We are almost done with discussing unemployment. I strongly recommend to read the corresponding chapter from our main textbook.
 Read about wage and price rigidity in this wiki article if you have time to read more about such an important topic in Spain as unemployment. Find a comparison of unemployment rates across some EU countries here. According to this same data, unemployment rate is about 50 percent among individuals below 25 years in Spain, which is very large as compared to, for example, Germany, where it is 10 percent. You can see that here. It is around 17 percent among individuals older than 25 in Spain and 5 percent in Germany. You can see that here.
 01.03.2017
 We have finished discussing unemployment today. I strongly recommend to read the corresponding chapter from our main textbook.
 We have covered all materials related to Problem Sets 1, 2, 3, and 4. Did you start solving them? Solving these optional problem sets will help you to be better prepared for practical exercises, midterms and final exams.
 07.03.2017
 We have started discussing Aggregate Supply Theories. I strongly recommend to read the corresponding chapter from our main textbook.
 Most likely, there will be an inclass practical exercise this week related to unemployment and, perhaps, consumption and investments.
 There are no classes on March 17.
 12.03.2017
 We have finished discussing Aggregate Supply Theories and started discussing Open Economy. I strongly recommend to read the corresponding chapters from our main textbook.
 Most likely, we will solve together the last problem of inclass practical exercise on this Wednesday.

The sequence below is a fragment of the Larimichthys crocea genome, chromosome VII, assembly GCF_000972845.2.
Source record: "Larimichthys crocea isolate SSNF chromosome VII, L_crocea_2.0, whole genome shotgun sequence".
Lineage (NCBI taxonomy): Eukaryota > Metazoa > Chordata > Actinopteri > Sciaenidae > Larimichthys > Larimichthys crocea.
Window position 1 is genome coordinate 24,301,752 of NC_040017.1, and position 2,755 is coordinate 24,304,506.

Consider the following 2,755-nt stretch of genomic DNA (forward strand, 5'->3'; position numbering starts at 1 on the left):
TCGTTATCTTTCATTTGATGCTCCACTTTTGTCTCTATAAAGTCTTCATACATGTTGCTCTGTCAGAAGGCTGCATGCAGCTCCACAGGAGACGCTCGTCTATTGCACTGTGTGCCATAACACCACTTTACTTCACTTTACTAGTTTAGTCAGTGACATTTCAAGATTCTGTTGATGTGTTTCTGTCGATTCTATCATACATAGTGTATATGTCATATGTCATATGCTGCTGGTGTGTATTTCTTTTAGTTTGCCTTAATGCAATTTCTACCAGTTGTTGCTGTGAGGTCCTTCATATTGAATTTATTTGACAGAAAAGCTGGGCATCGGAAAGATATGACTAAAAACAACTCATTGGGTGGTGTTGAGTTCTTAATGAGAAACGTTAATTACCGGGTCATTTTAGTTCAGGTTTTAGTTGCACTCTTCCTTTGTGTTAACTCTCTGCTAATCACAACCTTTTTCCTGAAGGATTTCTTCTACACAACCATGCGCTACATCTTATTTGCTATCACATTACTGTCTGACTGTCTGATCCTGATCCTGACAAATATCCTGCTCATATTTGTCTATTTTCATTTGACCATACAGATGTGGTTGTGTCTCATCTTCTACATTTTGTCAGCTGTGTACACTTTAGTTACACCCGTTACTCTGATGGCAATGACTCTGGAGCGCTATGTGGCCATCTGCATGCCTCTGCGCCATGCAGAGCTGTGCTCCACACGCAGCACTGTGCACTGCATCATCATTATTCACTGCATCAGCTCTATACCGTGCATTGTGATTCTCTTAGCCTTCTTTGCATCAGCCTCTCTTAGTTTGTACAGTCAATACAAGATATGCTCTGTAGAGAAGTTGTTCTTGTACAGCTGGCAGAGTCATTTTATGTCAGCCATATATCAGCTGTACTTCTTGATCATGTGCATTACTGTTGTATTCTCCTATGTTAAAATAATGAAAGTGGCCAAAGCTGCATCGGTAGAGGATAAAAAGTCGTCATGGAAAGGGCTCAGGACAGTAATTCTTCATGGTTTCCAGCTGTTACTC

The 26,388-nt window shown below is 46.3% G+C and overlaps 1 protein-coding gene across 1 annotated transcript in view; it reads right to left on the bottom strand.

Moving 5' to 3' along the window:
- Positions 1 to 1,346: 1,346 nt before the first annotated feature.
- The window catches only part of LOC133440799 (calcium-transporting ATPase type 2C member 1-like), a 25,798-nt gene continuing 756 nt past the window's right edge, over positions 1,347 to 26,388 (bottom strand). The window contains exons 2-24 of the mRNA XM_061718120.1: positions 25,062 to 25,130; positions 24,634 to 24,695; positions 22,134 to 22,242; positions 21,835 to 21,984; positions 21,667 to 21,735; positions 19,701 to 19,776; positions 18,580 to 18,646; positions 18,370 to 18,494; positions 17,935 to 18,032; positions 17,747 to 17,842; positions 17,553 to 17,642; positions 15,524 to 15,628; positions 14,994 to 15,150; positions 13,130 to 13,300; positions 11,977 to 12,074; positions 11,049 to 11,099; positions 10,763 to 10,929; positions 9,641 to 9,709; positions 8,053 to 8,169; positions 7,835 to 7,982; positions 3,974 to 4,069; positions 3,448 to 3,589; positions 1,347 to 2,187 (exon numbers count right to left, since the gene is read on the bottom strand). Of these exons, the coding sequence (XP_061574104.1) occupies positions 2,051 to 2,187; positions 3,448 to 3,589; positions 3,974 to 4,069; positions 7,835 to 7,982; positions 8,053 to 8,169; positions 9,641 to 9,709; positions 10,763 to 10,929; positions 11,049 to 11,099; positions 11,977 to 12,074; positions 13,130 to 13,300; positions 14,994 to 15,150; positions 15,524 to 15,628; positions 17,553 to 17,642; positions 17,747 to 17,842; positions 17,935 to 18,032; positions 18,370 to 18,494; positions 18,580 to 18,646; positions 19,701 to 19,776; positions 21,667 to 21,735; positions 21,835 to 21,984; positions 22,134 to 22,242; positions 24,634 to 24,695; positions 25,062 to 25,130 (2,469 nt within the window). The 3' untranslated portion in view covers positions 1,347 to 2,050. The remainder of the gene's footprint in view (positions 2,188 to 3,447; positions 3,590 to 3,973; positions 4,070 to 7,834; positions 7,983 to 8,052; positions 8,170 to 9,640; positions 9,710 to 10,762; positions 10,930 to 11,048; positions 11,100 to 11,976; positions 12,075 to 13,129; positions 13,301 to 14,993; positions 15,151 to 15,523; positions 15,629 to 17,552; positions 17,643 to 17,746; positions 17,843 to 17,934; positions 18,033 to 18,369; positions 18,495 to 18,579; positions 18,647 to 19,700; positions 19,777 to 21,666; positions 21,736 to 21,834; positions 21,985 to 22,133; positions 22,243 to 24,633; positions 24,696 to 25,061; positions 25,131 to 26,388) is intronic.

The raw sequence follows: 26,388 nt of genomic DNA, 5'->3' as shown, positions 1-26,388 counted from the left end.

There are no classes on March 17.
 21.03.2017
 Please, remember to make your choice in the Virtual Campus whether you want to take the continuous assessment option or the unique assessment option.
 23.03.2017
 We have finished the Open Economy topic. I strongly recommend to read the corresponding chapter from our textbook.
 Most likely, we will have a inclass practical exercise tomorrow.
 25.03.2017
 The midterm is scheduled to take place on this Thursday. It includes all the topics we have covered in class, except the topic of “The Small Open Economy Version of ADAS Model.”
 The main instructions for this midterm exam are: “The midterm exam is for 90 minutes. You need a pen or pencil. In order to perform the calculations you can use a calculator. No mobile phones are allowed! Please put everything else that you have aside around classroom walls. You should not have other papers or devices on your table.
The multiple choice questions can have several correct answers as well as several wrong answers. In order to earn points from an exercise, you have to circle all correct answers and no wrong answer. Your calculations should be done with a precision of at least fourth decimal point. Wrong answers earn 2 points.”  02.04.2017
 We have finished covering the small open economy version of the ISLM model. I strongly recommend to read the corresponding chapter from our textbook.
 Watch these Youtube videos about Rational Choice theory, Philips curve, comparative advantage, and impossible trinity
 You can come and check your exam results at 1pm on next Friday, April 7.
 13.04.2017
 We have finished covering The Large Open Economy and The Large Open Economy Version of ADAS Model topics. I strongly recommend to read the corresponding chapter from our textbook.
 There are no classes on April 21.
 25.04.2017
 We have finished discussing the topic about policies. I strongly recommend to read the corresponding chapter from our textbook.
 There is going to be an inclass practical exercise this week. Most probably it will take place on Friday.
Slides/Handouts
 Lecture 1 – Consumption Theories (handouts)
 Lecture 2 – Investments (handouts)
 Lecture 3 – Unemployment (handouts)
 Lecture 4 – Theories for Aggregate Supply Curve (handouts)
 Lecture 5 – The Open Economy (handouts)
 Lecture 6 – The Small Open Economy Version of ADAS Model (handouts)
 Lecture 7 – The Large Open Economy (handouts)
 Lecture 8 – The Large Open Economy Version of ADAS Model (handouts)
 Lecture 9 – Policy Discussion (handouts)
 Lecture 10 – Government Debt (handouts)
 Lecture 11 – The Dynamic ADAS Model (handouts)
Problem Sets
 Macro I; Consumption and Investment Theories
 Labor Markets
 Small Open Economy ASAD Model
 Large Open Economy ASAD Model